#kubernetes
11 posts

Tips for running scalable workloads on Kubernetes

You must set resource requests & limits so the Kubernetes scheduler can ensure workloads are spread across nodes evenly.
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Tips for running scalable workloads on Kubernetes

  • You must set resource requests & limits so the Kubernetes scheduler can ensure workloads are spread across nodes evenly.
  • The scheduler can use configured affinities & anti-affinities as another hint of which node is best to assign your pod to.
  • In Kubernetes, readinessProbe tells that a pod is ready to start receiving requests and livenessProbe tells that a pod is running as expected. Setting these ensure that requests to service always go to a container that can process the request.
  • It is common for nodes in Kubernetes to disappear and you should configure a pod disruption budget to ensure you always have a minimum number of ready pods for deployment.

Full post here, 13 mins read

“Let’s use Kubernetes!” Now you have problems

If you need to scale, you need at least 3-4 virtual machines, and that means twice as many actual machines at a minimum.
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“Let’s use Kubernetes!” Now you have problems

  • If yours is a small team, Kubernetes may bring a lot of pain and not enough benefits for you.
  • If you need to scale, you need at least 3-4 virtual machines, and that means twice as many actual machines at a minimum.
  • The codebase is heavy: 580,000 lines of Go code at its heart as of March 2020, and large sections have minimal documentation and lots of dependencies.
  • Setting up and deploying Kubernetes is complex - architecturally, operationally, conceptually and in terms of configurations, compounded by confusing default settings, missing operational controls and implicitly defined security parameters.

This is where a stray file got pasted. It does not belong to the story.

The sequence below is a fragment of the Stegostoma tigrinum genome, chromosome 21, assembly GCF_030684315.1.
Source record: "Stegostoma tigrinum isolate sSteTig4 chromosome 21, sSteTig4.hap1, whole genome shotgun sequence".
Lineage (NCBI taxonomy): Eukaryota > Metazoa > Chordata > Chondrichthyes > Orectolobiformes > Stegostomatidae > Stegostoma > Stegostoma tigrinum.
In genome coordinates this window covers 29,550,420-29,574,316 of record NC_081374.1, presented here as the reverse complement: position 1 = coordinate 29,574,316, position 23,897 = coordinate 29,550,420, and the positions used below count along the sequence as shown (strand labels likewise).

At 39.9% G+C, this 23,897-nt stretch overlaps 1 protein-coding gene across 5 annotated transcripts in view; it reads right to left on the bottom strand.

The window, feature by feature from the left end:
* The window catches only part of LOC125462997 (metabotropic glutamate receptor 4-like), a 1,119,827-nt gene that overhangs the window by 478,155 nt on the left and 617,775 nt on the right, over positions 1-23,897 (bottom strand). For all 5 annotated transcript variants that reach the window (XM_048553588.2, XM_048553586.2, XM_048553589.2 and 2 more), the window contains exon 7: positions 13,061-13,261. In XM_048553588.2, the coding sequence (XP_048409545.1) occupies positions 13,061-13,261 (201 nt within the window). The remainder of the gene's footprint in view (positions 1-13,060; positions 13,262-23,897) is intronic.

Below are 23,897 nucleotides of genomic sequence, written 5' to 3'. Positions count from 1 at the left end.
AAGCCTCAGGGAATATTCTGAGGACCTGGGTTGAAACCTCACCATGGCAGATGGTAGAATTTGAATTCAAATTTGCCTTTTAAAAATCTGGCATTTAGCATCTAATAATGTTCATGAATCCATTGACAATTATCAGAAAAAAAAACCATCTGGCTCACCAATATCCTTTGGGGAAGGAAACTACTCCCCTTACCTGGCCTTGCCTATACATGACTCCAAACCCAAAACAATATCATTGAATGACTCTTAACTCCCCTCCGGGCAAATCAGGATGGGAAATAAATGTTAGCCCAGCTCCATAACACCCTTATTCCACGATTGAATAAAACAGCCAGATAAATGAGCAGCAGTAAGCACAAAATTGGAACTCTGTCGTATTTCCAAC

• Your application becomes hard to run locally because you need VMs or nested Docker containers, to begin with, staging environments, proxying a local process into a cluster or a remote process on to a local machine, etc.
  • You are tempted to write lots of microservices but distributed applications are hard to write correctly and hard to debug. If you have more services written than the number of developers on each, you are doing it wrong.

Full post here, 6 mins read

Why Kubernetes is the new application server

Figuring out how to connect to a service is easy and available out of the box with Kubernetes. You get configuration information from the runtime environment without it having to be hardcoded in the application.
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Why Kubernetes is the new application server

  • Figuring out how to connect to a service is easy and available out of the box with Kubernetes. You get configuration information from the runtime environment without it having to be hardcoded in the application.
  • Kubernetes ensures reliability and availability for your applications by providing elasticity through ReplicaSets, which control the number of app replicas that should run at any time.
  • As Kubernetes run many replicas of the containerized application and auto-scales too, logging and monitoring become even more important than usual scenarios. And for this purpose, it has observability built-in. An important thing to note is that you must store your logs outside the container to ensure they are persistent across different runs.